Slate:  Exactly.  Going back to the beginning of your comment about unleashing this horror on the world—when talk about the mushrooming of war crimes committed by US troops, it’s really sickening.  Every time you think it can’t get worse, it does.  Everything from the urinating on bodies to soldiers taking pictures with the body parts.  All the kinds of things are happening like mindless and remorseless killing. They have released a whole army of remorseless killers on the world and they celebrate this thing. You make a point that this kind of mind-numbing violence isn’t new. The US has done this for almost as long as it has been around, Look at what it has done to the native people. Look at what it did in the dropping of the atom bomb--all the kind of savagery that has been unleashed around the world. That’s not new.

Giroux: Actually, that’s true. I mention in the article that there is a long history of these kinds of savage acts. But I think two things are new. The way this violence is now normalized in the culture is quite extraordinary. It’s everywhere. It’s aligned with almost every public institution and it has evolved into what Anne-Marie Cusac calls punishment creep. This is, modes of hyper-punitiveness have now started to creep into a whole range of institutions unlike anything we have seen in the past. There is something else that you’re getting at that really needs to be said. It sort of operates in the image of reality TV with its survival-of-the fittest ethic and a world modeled after a war of all against all. It seems to me that we are constantly upping the ante on the spectacle and thrill of violence. Audiences just can’t get enough and the entertainment industry is constantly trying to find ways to provide more unconventional shocks and thrills. I think that we, in some way, have arrived at that point where the only thrill we have left is not just simply engaging in spectacularized violence but in some way engaging in the most ruthless and savage forms of violence in order to get the ultimate thrill.  When you look at what happened in Afghanistan with the “Kill Team”, it was not enough for these soldiers to humiliate the alleged enemy.  They had to kill them, cut off body parts and wear them like trophies, and then film their barbarism in order to voyeuristically return to the grotesque acts of sadism they engaged in.  The ultimate act of satisfaction that violence now performs is actually committing the most unbelievable degradation acts on human life. That’s scary. I find that element of pumped up hyper-punitiveness and violence not only deadens the soul and hardens any sense of compassion, but it makes murder more than simply entertainment. It makes it a sport.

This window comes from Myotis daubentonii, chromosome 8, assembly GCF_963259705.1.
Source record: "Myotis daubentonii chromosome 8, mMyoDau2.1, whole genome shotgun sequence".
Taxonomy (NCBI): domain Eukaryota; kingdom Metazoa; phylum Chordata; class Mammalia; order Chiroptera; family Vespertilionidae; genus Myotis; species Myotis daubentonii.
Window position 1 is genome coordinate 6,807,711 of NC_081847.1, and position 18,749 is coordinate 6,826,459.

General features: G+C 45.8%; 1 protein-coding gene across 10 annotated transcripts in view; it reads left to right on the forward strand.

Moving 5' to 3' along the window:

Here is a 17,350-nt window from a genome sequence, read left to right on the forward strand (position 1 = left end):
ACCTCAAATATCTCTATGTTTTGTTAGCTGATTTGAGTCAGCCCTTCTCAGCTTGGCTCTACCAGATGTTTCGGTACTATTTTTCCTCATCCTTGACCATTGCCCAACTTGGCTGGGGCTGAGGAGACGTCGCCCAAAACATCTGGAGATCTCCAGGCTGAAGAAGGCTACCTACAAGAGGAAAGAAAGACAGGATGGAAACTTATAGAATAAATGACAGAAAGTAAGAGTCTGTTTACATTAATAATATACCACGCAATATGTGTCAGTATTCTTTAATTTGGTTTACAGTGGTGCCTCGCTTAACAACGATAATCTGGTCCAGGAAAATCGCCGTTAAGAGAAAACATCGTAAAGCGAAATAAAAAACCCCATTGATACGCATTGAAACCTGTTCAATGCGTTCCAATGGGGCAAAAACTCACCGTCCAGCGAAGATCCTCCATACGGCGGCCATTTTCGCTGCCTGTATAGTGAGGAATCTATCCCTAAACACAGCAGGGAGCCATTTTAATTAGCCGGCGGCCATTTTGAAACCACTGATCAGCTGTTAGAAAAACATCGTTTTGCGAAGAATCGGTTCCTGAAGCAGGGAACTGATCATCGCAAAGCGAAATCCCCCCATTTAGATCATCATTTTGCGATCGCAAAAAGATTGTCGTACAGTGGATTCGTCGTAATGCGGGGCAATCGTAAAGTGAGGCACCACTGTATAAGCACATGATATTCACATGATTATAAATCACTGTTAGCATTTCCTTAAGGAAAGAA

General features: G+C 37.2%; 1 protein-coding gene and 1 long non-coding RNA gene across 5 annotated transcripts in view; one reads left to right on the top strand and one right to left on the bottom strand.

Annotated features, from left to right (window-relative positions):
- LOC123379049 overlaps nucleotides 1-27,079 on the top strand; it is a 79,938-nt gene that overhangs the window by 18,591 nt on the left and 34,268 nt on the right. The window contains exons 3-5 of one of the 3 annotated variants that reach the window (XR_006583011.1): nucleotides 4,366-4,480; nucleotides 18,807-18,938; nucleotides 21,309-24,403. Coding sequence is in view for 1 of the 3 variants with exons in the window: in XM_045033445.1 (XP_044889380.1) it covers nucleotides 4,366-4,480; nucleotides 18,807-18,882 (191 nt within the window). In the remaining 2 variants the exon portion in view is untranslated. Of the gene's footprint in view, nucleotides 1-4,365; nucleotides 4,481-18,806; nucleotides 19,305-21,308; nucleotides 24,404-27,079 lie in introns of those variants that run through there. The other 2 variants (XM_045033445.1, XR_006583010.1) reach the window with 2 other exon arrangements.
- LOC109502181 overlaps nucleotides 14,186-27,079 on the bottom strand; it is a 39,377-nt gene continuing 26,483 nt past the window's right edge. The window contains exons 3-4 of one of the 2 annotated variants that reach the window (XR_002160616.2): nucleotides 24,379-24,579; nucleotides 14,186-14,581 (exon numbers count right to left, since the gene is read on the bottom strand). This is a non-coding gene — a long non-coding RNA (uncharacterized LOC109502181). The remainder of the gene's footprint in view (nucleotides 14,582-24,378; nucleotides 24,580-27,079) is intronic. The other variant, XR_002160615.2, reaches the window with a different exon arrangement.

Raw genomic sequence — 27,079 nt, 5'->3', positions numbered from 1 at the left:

Slate: You pointed out something that struck me.  It is really troubling.  A friend of mine is a young guy who just got out of college a few years back. He was looking at You Tube and he called me up and wanted to show me something he thought was just hilarious.  It was just a women out in the country singing with a band.  She was singing a backward song up on a stage. They were dancing in a barrel squashing grapes.  Suddenly the stage collapses and this woman was very seriously hurt.  To the person who was showing this to me there was this comedic sense that he found in the suffering of this woman.  It’s a minor example of what you are talking about. The ideas that from the most mundane examples of violence and suffering of people to the most horrible, as you say, we are living in a culture that has normalized all of this and embraced it. It is really, really disturbing.

Giroux: You know, now violence and death now brings cheers from the American public. 

Slate: Yeah.

Giroux: It is now celebrated as the ultimate form of entertainment. I love your example because I think it is in the small exchange in everyday life that you really begin to see how powerful these kinds of things are.  I mentioned in my piece that Susan, my wife, and I saw the film “The Hunger Games” the other night.  One might argue that it is a critique of some kind of dystopian society that’s gone mad and ends up devouring its children for sport, but I think this misses the point.  What one rarely sees in any critiques of this film, given the enormous kinds of violence that takes place against young people is any understanding of how the film closely resembles in spirit how children have become something of a liability and burden, if not pathology, in American society.  The film captures the endpoint of such logic and turns it into the spectacle of violence—all in the service of upping audience ratings and reigning in big profits. When we talk about the violence in everyday life and people gaining satisfaction from it rather than being appalled by it, we have to ask ourselves what is it about this society that is creating, reinforcing, distributing and circulating this culture of cruelty? Where does it come from?